Repeat analysis of D. virilis contigs compared to the D. melanogaster genome. The repeat density, defined as the percentage of total sequence (in base-pairs) that has been annotated as repetitive has been calculated using the D. virilis fosmid sequence obtained in this study and homologous regions from D. melanogaster (see Materials and methods). D. melanogaster and D. virilis have a very similar low repeat density on the major chromosome arms, and a similar but much higher repeat density on the dot chromosomes. (a) Percent repeat for each type identified by RepeatMasker using RebBase 8.12 with additional repeats identified in a BLASTN all-by-all comparison of the fosmid sequences presented here. (b) Percent repeat for each type identified by RepeatMasker using the Superlibrary (see text for description). The dot chromosome of D. melanogaster has about three times more DNA transposon sequence than does the D. virilis dot chromosome. 'Unknown' repeats are those from both RebBase 8.12 and the D. virilis PILER-DF library that have not been classified as to type.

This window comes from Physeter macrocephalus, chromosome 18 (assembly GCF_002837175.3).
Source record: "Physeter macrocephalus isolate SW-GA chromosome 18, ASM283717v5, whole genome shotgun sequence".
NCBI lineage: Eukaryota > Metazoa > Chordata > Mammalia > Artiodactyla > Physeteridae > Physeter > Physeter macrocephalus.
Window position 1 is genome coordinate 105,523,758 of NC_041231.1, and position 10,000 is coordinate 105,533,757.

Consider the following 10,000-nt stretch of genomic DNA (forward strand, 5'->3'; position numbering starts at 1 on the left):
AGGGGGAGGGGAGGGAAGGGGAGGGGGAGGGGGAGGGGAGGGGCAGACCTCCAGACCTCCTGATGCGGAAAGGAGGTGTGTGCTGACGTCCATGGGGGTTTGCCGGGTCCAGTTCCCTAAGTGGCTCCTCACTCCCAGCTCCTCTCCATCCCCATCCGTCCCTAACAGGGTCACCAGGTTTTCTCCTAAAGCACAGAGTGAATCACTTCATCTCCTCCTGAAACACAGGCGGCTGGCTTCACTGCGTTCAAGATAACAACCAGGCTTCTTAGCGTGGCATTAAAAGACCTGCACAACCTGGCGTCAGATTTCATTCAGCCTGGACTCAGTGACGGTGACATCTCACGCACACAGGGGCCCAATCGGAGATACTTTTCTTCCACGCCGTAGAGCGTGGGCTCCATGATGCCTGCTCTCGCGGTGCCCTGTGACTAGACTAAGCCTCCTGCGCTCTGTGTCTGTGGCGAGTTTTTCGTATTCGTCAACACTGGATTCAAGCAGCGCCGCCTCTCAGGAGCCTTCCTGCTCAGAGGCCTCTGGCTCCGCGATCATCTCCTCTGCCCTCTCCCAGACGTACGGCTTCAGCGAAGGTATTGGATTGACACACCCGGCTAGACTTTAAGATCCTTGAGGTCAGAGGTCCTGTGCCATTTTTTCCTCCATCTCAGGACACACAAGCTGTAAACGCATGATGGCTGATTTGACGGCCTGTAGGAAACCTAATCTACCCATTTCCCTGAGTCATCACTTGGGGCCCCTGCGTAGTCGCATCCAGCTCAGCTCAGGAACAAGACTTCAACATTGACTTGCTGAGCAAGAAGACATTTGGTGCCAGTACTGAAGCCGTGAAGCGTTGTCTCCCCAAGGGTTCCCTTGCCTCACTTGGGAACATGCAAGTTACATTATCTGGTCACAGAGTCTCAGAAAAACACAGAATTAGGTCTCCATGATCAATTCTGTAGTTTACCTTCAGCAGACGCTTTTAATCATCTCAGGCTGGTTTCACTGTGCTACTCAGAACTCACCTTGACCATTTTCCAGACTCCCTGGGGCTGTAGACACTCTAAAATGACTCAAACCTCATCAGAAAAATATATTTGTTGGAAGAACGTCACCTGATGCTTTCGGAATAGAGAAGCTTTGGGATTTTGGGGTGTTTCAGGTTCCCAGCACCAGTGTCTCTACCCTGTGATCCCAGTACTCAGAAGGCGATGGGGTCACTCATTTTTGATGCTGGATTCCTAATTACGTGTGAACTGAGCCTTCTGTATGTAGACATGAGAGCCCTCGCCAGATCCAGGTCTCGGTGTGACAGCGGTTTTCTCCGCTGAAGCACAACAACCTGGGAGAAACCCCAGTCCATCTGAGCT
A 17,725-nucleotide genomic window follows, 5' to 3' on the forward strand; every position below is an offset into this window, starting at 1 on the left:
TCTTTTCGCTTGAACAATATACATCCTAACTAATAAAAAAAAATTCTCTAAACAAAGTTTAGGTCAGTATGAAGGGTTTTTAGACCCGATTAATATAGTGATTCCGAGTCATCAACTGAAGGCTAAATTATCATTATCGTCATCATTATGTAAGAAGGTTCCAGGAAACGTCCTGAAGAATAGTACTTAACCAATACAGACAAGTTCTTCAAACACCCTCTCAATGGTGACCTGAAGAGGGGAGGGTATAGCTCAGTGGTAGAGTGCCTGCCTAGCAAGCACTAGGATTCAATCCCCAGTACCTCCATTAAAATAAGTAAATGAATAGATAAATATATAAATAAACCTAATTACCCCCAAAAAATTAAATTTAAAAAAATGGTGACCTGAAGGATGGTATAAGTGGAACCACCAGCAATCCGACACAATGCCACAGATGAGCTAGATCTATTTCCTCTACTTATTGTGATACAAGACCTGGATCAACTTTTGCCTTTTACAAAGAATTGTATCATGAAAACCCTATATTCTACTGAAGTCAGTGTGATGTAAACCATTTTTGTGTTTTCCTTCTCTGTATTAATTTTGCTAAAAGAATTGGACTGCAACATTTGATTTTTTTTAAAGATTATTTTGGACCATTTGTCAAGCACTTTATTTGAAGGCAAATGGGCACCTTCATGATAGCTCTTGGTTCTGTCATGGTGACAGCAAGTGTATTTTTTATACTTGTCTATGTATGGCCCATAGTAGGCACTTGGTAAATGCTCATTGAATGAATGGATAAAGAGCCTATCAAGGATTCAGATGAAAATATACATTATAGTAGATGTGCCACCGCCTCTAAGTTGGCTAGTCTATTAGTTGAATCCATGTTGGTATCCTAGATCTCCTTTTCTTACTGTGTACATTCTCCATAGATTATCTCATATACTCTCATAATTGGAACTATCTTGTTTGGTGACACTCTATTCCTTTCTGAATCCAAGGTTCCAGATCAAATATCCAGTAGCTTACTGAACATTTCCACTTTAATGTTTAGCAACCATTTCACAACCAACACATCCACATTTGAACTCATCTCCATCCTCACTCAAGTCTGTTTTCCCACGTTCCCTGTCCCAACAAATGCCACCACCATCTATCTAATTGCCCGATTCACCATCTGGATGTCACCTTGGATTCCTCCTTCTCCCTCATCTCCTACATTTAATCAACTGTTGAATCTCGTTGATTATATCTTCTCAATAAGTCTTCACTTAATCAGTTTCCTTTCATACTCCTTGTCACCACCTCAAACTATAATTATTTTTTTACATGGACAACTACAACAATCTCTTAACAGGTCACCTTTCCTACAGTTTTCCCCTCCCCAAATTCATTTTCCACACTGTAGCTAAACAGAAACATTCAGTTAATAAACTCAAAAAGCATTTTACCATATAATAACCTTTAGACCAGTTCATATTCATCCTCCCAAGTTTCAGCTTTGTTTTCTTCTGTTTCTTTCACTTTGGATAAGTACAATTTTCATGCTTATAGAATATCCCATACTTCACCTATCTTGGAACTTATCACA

Recent investigations have developed multiple search tools for de novo identification of novel repetitive sequences in genome assemblies [50, 51]. Using such tools, we created a 'Superlibrary' in which we added sequences from species-specific libraries from both D. melanogaster and D. virilis to the RebBase 8.12 Drosophila transposable element (TE) library to generate a library with as little bias as possible. The additional repeats came from three sources. Two novel repetitive elements that were identified in D. melanogaster using the PILER-TR program were added [50]. We also added a complete set of 66 elements from D. virilis identified by PILER-DF analysis (C Smith and G Karpen, personal communication) of the posted D. virilis whole genome assembly [52]. Finally, a recently identified sequence of DINE-1 from D. yakuba was added [53].